In fact, the RDEC has repeatedly stated that the National Card would be created in accordance with the principles of "protection of the public's privacy," "protection of the information system" and "respect for the choices of individuals." Moreover, the actions that they have taken so far are within the scope of current laws and technology.

Lee Cher-jean, director of the Department of Information Management at the RDEC, says that the storage of information on the National Card, both visible and hidden, will only be carried out by persons authorized to do so by the census law and National Insurance law. Other government organizations will not be able to access this information. Only when a citizen applies for a card or requests that information be changed will an employee of the Population Administration be able to view the hidden data. More detailed individual census and insurance data will not be stored on the chip. With regard to the security of the technology, the RDEC says that it has asked the contracting firm to provide the storage software to experts for analysis, making it very difficult for the firm to leave a "back door" into the card readers.

Although the public will be required to change to this card in the future, the decision whether or not to include functions such as the electronic signing of documents and the carrying of electronic cash will be made by the individual cardholder. Lee says that the government is moving towards multiple cards with multiple functions, not to one all-purpose card.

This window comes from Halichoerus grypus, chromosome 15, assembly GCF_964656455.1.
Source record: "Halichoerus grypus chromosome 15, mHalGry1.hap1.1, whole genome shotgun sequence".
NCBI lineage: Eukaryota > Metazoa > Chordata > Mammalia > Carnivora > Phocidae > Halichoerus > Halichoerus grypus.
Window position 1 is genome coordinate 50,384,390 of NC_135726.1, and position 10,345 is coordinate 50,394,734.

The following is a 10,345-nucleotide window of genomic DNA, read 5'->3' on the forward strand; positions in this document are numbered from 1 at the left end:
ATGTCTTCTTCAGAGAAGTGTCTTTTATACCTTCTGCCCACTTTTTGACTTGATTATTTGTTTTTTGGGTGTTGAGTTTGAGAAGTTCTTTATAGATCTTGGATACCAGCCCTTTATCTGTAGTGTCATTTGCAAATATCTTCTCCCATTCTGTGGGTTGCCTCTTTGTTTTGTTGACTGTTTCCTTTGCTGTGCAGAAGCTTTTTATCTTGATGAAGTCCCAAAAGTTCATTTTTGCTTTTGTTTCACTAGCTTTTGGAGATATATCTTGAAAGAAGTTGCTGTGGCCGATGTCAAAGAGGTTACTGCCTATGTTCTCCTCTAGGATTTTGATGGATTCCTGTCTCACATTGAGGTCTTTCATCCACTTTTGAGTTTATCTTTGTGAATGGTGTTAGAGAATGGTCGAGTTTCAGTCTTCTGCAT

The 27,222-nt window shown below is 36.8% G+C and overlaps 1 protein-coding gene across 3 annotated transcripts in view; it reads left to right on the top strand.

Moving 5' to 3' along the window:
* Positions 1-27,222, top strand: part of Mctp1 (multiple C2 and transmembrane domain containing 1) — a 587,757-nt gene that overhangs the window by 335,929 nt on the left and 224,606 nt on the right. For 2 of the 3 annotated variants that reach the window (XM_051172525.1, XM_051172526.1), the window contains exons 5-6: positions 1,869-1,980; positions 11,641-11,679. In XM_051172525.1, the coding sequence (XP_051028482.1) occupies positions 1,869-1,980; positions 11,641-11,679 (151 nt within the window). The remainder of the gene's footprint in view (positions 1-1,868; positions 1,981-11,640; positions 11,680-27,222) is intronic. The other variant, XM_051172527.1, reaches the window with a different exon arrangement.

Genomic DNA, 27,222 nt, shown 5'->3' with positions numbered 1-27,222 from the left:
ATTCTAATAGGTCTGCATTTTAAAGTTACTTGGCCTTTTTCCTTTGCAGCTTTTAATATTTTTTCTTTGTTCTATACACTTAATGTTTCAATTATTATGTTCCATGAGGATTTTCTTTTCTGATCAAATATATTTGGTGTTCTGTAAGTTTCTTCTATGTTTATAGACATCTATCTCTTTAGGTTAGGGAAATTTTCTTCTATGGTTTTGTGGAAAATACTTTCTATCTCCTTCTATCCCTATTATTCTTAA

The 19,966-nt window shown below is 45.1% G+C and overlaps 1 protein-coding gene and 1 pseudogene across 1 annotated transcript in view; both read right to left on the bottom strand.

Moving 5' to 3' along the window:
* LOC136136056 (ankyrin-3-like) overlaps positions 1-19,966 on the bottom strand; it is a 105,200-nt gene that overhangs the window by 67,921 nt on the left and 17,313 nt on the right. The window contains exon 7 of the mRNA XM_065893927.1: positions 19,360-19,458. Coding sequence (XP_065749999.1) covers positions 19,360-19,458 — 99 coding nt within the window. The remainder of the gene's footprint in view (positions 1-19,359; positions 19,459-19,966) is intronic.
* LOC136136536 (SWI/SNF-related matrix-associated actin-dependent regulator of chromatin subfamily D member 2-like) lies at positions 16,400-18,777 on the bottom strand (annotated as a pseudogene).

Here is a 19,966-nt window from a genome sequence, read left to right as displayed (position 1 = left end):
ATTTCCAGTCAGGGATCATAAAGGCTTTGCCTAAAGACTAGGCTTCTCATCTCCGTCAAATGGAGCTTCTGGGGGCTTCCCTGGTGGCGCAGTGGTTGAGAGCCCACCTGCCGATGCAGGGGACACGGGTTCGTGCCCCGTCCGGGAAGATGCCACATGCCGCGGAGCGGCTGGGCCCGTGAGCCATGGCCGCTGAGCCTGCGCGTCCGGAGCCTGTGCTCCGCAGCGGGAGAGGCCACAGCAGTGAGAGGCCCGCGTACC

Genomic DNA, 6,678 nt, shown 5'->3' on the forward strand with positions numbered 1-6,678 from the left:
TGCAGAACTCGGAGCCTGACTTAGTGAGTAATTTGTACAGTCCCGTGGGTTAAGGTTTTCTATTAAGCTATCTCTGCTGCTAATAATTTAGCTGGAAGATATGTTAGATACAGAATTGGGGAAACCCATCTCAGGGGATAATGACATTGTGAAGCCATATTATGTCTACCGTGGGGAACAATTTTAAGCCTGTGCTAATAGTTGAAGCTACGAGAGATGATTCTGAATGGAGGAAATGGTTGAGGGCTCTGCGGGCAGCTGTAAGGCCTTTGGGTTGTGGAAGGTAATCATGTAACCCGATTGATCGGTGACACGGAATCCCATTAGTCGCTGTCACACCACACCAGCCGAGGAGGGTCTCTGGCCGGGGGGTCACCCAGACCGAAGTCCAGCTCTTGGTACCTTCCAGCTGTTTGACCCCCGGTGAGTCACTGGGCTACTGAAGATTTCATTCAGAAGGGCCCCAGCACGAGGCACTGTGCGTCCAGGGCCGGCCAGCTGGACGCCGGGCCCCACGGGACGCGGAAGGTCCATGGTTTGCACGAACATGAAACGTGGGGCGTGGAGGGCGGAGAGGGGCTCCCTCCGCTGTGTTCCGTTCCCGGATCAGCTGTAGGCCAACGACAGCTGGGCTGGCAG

Chang Kung-pu, president of the China Citizen Card Consortium, also says that the National Card Company will only provide software and hardware system services. The company will never see the public's data. Moreover, it takes system safety very seriously and will build in passwords to prevent theft of the data.

The National Card project is ready to fly, but despite repeated assurances from the RDEC and the fact that it will only combine two functions in its initial stage, the public's opposition remains strong. Government agencies must still give careful consideration to the functions that the card will later include and the potential problems that may result.